It's fall in our garden; here's how you can tell. Only four of our many trees are deciduous -- the elm, plum, peach and persimmon -- but the persimmon is the only one that puts on a show. The peach's leaves turn yellow and drop slowly but it's not much to look at. (Spring is a different story.) The plum, you look out one day and it's leafless. The elm turns late, light brown, and dumps all its leaves at once, around New Year's. (It's still entirely green at the moment.) But the beloved persimmon puts on a beautiful display, its huge leathery leaves turning, well, persimmon. At the same time, the fruit ripens, and it hangs on long after the leaves have dropped, so in winter you get the sight of a bare tree hung with bright orange orbs. At least, that's how it works in other people's gardens.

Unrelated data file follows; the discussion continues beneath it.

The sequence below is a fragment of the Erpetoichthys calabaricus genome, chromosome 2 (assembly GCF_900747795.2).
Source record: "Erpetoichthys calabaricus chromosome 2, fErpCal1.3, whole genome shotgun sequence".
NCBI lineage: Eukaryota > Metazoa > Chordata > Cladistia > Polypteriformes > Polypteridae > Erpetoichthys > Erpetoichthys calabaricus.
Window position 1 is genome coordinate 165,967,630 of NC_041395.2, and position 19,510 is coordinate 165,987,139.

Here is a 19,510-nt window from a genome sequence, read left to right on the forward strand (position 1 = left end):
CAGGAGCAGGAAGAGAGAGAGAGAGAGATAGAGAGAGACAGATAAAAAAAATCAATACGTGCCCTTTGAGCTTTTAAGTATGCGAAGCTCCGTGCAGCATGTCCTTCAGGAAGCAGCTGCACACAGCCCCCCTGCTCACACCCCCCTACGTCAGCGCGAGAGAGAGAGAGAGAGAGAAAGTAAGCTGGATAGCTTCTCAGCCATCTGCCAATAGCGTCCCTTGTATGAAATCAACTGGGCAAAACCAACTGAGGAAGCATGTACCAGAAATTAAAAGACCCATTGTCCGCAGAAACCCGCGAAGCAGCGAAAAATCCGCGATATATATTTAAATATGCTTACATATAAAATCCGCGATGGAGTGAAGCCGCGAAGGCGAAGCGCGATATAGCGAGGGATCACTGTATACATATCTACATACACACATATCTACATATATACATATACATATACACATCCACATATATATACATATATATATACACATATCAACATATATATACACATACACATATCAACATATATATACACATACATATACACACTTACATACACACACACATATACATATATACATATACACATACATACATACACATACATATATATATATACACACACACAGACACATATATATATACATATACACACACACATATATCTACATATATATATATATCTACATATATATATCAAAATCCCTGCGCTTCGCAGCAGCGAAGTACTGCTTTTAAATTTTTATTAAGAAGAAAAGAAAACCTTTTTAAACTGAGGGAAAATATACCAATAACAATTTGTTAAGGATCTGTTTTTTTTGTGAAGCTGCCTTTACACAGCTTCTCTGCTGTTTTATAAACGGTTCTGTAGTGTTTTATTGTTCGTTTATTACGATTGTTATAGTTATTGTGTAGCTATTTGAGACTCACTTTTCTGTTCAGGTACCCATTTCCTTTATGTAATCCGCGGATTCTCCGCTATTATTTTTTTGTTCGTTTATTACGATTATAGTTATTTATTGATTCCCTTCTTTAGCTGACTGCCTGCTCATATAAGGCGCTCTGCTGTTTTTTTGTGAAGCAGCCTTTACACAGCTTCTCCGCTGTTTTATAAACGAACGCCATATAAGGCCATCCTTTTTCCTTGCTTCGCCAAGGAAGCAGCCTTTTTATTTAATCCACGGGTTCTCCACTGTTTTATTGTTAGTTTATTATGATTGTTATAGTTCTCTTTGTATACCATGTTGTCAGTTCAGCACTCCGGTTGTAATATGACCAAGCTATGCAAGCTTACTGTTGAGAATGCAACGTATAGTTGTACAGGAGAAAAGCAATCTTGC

In our garden, it's very windy at the time when the tiny fruit are first trying to set. Most of the blossoms are blown off the tree before they ever even get that far. So we have very little fruit to begin with. And then there are the squirrels, who knock loose what's left. And they and the birds seem to take turns picking at it once it's on the ground. Today the leaves are nearly all dropped and rather than a fruit-laden tree, we have exactly ONE persimmon! Oh well.
It's been crazy at our house the past week or two. It's our year to host Thanksgiving, Bob had knee surgery on Monday (he's fine, thanks, but mostly useless) and our oven hasn't worked since sometime last spring. So we've been focused on sprucing up the house, and I think maybe it finally looks like we live here. If Santa brings me a new camera, maybe I'll be able to take a decent indoor shot. Until then —
Happy Thanksgiving, everybody.